First Department of Biochemistry, School of Medicine, Showa University, Tokyo, Japan.
A protein-bound polysaccharide, PSK, extracted from the mycelium of Coriolus versicolor (Fr.) Quel, stimulated the iodination (incorporation of radioactive iodine into an acid-insoluble fraction) of human peripheral blood polymorphonuclear cells (PMN), human promyelocytic leukemic HL-60 cells and human myeloblastic leukemic ML-1 cells. In contrast, PSK did not significantly increase the iodination of other cultured cell lines (U-937, THP-1, L-929, T98G, BALB 3T3). The PSK stimulation of iodination of both PMN and HL-60 cells depended on incubation time and temperature, and was significantly suppressed by the presence of myeloperoxidase inhibitors. Among various PSK subfractions, the highest molecular weight fraction (MW greater than 200 kD), or the fraction precipitated at pH 4.0-4.5, stimulated the iodination most. In contrast, natural and chemically modified glucans had little or no stimulation activity. The active PSK subfractions synergistically enhanced TNF stimulation of PMN iodination. The data suggest the presence of some unique components in PSK which directly stimulate the iodination of myeloperoxidase-positive cells.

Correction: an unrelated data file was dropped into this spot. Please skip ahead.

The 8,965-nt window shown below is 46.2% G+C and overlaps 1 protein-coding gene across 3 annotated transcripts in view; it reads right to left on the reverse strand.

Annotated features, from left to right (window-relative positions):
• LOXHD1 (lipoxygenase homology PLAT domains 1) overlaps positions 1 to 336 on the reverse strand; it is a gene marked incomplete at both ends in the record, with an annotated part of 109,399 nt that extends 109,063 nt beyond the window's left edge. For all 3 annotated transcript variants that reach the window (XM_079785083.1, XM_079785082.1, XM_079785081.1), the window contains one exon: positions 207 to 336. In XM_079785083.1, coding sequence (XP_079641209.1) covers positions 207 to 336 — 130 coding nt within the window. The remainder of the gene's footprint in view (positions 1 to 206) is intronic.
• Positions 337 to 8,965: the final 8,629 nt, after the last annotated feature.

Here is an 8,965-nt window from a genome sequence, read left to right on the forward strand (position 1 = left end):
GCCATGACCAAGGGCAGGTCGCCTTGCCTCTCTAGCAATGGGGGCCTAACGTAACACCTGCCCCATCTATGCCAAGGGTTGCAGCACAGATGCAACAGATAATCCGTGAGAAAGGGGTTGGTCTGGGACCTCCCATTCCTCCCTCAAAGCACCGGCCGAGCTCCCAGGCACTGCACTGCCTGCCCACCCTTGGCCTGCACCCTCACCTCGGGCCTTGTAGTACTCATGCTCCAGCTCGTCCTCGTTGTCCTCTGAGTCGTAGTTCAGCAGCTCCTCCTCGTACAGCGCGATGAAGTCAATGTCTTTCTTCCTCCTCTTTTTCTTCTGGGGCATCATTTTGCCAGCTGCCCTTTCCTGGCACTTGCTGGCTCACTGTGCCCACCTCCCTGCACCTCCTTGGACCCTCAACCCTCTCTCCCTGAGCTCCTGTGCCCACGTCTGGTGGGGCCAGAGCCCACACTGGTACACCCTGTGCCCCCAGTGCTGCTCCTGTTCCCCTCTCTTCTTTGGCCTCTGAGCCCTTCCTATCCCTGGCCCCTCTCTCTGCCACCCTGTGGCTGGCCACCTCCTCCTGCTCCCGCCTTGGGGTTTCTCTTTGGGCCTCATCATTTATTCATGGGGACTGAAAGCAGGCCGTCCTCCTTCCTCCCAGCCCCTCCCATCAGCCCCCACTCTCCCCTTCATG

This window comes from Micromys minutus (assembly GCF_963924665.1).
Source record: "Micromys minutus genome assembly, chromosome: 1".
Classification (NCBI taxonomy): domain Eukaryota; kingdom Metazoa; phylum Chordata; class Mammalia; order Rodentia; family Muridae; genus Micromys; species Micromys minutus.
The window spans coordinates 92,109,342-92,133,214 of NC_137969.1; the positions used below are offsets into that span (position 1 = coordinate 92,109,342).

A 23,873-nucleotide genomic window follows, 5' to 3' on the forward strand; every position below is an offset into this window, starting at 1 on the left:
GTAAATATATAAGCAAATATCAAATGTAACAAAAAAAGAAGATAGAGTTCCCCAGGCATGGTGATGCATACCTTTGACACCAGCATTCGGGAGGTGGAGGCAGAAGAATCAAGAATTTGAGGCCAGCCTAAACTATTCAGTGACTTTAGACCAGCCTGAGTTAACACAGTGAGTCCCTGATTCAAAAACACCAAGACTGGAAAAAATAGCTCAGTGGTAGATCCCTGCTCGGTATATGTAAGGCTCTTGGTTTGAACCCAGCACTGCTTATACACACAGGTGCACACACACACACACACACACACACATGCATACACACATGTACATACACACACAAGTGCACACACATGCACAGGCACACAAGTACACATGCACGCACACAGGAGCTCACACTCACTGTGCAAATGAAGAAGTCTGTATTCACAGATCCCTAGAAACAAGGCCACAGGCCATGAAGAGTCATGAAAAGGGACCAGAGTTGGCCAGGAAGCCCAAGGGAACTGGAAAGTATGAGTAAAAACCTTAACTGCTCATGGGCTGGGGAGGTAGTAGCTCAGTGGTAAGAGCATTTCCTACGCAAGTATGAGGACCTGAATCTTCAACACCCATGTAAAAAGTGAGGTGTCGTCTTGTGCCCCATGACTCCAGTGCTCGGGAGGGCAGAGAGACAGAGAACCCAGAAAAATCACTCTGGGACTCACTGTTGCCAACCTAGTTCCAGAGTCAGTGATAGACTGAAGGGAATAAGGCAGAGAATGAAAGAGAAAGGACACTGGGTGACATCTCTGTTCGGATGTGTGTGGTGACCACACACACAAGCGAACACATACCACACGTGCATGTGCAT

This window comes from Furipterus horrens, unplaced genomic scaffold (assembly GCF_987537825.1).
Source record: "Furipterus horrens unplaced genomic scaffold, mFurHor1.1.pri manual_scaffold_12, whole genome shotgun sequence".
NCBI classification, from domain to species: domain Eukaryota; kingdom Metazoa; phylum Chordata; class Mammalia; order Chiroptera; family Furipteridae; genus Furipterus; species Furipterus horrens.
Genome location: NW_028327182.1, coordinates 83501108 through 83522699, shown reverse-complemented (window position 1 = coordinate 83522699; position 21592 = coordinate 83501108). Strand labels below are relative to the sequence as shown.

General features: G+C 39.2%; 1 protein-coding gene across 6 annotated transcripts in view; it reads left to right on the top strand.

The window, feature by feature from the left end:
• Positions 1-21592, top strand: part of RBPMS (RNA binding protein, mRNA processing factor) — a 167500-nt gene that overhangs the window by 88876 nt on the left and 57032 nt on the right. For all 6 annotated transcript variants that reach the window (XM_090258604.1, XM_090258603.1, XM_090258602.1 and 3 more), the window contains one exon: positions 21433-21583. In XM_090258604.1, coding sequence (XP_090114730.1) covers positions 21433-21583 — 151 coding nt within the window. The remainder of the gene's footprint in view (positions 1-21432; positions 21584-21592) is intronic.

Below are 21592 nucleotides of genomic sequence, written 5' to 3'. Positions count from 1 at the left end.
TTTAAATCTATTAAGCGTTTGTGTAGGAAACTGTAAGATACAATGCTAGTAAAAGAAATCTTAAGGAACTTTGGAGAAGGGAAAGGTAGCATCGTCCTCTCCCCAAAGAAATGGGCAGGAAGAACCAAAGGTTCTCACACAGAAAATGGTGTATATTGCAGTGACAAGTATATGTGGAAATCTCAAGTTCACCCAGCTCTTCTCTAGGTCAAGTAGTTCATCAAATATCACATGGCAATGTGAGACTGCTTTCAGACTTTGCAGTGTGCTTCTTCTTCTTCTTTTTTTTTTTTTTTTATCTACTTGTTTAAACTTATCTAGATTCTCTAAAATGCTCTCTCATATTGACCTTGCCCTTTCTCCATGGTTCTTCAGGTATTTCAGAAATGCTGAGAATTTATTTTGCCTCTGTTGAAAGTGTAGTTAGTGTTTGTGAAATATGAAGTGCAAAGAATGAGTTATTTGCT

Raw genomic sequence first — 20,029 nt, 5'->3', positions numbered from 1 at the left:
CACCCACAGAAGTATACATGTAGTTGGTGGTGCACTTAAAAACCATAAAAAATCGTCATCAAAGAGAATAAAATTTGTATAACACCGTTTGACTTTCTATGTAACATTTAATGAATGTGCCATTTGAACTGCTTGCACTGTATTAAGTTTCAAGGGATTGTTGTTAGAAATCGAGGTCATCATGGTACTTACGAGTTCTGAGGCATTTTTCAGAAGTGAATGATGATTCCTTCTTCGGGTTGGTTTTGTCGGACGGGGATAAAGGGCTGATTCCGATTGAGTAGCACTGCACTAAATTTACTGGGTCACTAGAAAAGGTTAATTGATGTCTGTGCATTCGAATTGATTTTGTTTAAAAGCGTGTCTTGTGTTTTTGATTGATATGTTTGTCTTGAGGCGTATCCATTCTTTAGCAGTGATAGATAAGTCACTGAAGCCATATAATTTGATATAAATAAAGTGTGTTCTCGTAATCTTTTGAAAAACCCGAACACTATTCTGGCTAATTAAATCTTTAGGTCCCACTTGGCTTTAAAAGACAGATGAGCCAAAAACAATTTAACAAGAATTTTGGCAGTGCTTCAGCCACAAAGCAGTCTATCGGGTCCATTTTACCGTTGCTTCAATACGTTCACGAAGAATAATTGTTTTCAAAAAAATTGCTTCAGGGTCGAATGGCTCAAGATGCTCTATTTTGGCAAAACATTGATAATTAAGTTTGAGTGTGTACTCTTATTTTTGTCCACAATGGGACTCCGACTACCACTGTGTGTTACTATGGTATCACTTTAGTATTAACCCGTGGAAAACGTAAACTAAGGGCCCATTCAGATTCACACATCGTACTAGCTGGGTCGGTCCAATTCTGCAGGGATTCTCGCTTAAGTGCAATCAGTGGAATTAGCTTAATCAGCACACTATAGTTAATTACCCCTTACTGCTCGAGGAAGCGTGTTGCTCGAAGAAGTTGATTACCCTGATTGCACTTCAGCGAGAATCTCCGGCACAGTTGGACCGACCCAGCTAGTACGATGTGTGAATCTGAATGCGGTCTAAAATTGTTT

PMID: 2369086 [PubMed – indexed for MEDLINE]